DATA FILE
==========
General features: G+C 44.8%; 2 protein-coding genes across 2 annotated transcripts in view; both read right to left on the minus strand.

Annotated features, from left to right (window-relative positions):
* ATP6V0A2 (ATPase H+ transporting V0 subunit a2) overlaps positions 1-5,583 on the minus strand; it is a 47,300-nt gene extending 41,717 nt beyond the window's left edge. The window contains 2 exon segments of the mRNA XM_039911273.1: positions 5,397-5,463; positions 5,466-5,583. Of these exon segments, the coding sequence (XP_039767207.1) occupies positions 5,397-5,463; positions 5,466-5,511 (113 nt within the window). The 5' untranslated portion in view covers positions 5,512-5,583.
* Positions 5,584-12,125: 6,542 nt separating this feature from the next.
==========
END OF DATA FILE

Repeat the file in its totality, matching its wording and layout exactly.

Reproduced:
General features: G+C 44.8%; 2 protein-coding genes across 2 annotated transcripts in view; both read right to left on the minus strand.

Annotated features, from left to right (window-relative positions):
* ATP6V0A2 (ATPase H+ transporting V0 subunit a2) overlaps positions 1-5,583 on the minus strand; it is a 47,300-nt gene extending 41,717 nt beyond the window's left edge. The window contains 2 exon segments of the mRNA XM_039911273.1: positions 5,397-5,463; positions 5,466-5,583. Of these exon segments, the coding sequence (XP_039767207.1) occupies positions 5,397-5,463; positions 5,466-5,511 (113 nt within the window). The 5' untranslated portion in view covers positions 5,512-5,583.
* Positions 5,584-12,125: 6,542 nt separating this feature from the next.